Duterte hits ‘Pietà’ image of slain drug suspect

Paterno Esmaquel II
Of priests and human rights groups, President Rodrigo Duterte says in his first State of the Nation Address: 'Hindi nakakapigil 'yan ng kamatayan'

'I'M A PUSHER.' A woman hugs her husband who was shot dead by an unidentified gunman in Manila on July 23, 2016. Another photo of the same scene was published by the Philippine Daily Inquirer on July 24, 2016. Photo by Noel Celis/AFP

MANILA, Philippines – Philippine President Rodrigo Duterte criticized a broadsheet for publishing the photo of a slain drug suspect and his wife in a scene that resembled Michelangelo’s Pietà.

Duterte did not name the broadsheet in his first State of the Nation Address (SONA) on Monday, July 25.

The broadsheet that published this as its banner photo on Sunday, July 24, was the Philippine Daily Inquirer. The image was taken by photojournalist Raffy Lerma.

Below it was the banner story titled, “Church: Thou Shall Not Kill,” which was about a Catholic movement against extrajudicial killings. (READ: Manila bishop on killings: Crime can’t stop crime)

Lerma’s photo evoked images of Michelangelo’s Pietà, a sculpture dating back to 1499 that shows Mary carrying the dead body of her son, Jesus Christ.

Duterte himself acknowledged the resemblance in his SONA on Monday. 

E tapos nandiyan ka, nakabulagta, and you are portrayed in a broadsheet na parang Mother Mary cradling the dead cadaver of Jesus Christ. E ‘yan ‘yang mga ‘yan, magda-dramahan tayo dito,” Duterte said in his SONA.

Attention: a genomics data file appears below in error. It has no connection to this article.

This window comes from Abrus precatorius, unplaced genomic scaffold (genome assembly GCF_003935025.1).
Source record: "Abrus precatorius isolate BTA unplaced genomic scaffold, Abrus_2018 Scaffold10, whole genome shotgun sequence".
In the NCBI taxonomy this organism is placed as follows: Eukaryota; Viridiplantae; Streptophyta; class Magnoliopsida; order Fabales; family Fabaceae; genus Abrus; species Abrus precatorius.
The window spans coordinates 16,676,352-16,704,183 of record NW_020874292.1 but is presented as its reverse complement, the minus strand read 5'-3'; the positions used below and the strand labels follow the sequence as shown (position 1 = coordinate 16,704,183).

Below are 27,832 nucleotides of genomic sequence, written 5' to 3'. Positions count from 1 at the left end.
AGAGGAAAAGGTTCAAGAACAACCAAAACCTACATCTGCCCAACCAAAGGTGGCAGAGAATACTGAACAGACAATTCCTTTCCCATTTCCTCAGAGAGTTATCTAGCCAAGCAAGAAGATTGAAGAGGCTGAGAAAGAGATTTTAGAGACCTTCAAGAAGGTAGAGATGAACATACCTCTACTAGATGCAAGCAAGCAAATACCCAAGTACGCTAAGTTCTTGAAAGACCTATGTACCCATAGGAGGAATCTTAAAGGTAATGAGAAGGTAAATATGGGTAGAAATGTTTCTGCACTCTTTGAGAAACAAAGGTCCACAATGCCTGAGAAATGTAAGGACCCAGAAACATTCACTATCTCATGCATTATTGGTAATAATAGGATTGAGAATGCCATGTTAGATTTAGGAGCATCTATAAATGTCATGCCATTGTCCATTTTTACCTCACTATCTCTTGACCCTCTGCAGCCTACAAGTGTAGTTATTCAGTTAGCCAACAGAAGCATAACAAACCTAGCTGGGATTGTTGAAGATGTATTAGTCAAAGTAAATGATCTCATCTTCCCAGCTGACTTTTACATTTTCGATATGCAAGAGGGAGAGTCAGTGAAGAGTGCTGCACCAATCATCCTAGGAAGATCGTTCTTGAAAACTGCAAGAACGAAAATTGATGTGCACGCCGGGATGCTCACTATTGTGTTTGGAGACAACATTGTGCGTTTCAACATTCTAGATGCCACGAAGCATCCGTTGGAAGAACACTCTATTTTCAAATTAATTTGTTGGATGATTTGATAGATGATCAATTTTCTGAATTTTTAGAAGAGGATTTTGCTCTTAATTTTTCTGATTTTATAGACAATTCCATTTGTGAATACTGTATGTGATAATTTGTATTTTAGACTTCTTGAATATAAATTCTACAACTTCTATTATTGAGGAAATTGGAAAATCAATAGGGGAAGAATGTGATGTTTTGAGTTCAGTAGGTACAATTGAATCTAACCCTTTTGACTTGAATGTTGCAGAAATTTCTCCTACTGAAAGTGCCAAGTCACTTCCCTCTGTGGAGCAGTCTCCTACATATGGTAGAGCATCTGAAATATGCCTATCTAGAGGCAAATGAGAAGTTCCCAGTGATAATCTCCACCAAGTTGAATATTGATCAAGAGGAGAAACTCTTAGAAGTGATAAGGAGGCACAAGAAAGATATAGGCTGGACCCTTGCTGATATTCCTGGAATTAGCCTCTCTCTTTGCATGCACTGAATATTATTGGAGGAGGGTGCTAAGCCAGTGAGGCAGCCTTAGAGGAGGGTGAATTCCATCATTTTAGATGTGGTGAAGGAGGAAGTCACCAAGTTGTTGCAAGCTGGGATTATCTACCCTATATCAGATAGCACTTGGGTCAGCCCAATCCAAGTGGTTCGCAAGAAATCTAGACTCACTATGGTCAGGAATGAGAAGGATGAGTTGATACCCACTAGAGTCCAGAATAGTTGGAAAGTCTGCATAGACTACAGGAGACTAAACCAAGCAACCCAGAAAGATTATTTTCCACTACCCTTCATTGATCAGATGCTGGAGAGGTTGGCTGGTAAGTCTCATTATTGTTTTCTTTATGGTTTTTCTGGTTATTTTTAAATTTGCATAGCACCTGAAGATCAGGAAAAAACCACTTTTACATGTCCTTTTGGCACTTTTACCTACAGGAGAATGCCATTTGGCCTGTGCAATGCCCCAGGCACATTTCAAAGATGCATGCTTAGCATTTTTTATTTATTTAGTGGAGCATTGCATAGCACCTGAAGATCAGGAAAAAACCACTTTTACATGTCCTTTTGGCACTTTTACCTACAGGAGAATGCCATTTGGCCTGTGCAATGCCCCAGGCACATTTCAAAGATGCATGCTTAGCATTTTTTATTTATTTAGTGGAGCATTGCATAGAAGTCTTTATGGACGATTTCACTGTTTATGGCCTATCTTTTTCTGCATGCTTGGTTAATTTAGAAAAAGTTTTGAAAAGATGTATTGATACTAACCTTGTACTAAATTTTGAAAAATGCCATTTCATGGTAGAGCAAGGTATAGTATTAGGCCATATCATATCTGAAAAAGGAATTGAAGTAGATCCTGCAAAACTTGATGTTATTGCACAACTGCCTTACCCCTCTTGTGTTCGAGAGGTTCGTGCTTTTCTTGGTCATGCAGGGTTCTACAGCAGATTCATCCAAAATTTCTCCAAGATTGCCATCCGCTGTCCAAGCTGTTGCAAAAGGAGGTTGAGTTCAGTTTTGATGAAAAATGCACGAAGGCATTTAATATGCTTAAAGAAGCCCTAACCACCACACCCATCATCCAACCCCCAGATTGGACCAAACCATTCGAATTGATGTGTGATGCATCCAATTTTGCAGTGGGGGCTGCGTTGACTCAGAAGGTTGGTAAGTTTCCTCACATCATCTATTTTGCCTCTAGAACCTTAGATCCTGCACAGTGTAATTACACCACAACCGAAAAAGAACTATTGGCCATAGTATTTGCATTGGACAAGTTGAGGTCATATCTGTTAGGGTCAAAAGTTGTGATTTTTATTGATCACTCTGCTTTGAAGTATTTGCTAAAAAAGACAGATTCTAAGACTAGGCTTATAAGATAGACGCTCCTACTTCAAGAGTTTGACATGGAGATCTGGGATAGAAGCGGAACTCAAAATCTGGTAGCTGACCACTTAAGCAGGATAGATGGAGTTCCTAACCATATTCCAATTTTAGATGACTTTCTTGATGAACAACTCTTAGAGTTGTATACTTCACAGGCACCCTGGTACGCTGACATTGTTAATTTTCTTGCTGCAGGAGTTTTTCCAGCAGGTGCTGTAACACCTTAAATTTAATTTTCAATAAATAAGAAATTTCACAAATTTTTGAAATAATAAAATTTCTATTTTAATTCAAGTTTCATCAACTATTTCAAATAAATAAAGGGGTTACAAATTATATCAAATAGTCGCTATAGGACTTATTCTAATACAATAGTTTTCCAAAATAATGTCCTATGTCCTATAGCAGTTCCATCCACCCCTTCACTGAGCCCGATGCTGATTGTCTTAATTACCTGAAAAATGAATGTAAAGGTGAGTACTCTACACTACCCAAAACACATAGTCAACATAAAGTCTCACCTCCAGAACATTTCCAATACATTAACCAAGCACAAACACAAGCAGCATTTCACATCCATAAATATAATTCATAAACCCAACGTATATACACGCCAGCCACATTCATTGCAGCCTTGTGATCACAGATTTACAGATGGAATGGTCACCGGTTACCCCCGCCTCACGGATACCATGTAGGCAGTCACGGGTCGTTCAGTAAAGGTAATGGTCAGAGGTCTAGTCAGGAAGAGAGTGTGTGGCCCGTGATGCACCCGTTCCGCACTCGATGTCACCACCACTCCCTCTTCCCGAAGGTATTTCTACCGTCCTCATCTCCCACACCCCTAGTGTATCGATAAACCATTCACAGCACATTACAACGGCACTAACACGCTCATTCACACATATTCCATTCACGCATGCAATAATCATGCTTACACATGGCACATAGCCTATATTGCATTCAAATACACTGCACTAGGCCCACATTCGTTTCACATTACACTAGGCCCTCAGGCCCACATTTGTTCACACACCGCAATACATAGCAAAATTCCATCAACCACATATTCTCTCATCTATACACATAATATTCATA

(Then there you are, sprawled, and you are portrayed in a broadsheet like Mother Mary cradling the dead cadaver of Jesus Christ. These people, we’ll be doing dramatics here.)

Duterte’s warning

The President said, “Let us be clear with each other. I am for the comfort and the welfare of the Filipino.”

He continued: “Kayo namang hindi pa bungog diyan, hindi pa pumasok ‘yang mga droga, e kung ayaw ninyong mamatay, ayaw ninyong masaktan, huwag kayong umasa diyan sa mga pari, pati human rights. Hindi nakakapigil ‘yan ng kamatayan. So huwag ninyong gawin.”

(As for you who aren’t crazy yet, who haven’t gotten involved in drugs, if you don’t want to die, if you don’t want to get hurt, do not count on those priests, even those in human rights. They cannot stop death. So do not do it.)

Police say nearly 300 drug suspects have died since Duterte took office. Data from the Philippine National Police (PNP) show at least 293 suspects were killed from July 1 to 24, 2016 only. This number includes those killed in police operations and excludes those slain in apparent extrajudicial killings around the country.

Several media groups report a higher death toll. ABS-CBN News, for example, has recorded 544 deaths since election day.

Because of this, Human Rights Watch on Tuesday, July 26, urged US Secretary of State John Kerry to tell Duterte to investigate the recent killings of drug suspects in the Philippines.

The Catholic Church has also warned against rising “vigilantism” in the country. (READ: Manila bishop on killings: Crime can’t stop crime) – with reports from Agence France-Presse/Rappler.com

Paterno Esmaquel II

Paterno R. Esmaquel II, news editor of Rappler, specializes in covering religion and foreign affairs. He obtained his MA Journalism degree from Ateneo and later finished MSc Asian Studies (Religions in Plural Societies) at RSIS, Singapore. For story ideas or feedback, email him at pat.esmaquel@rappler.com.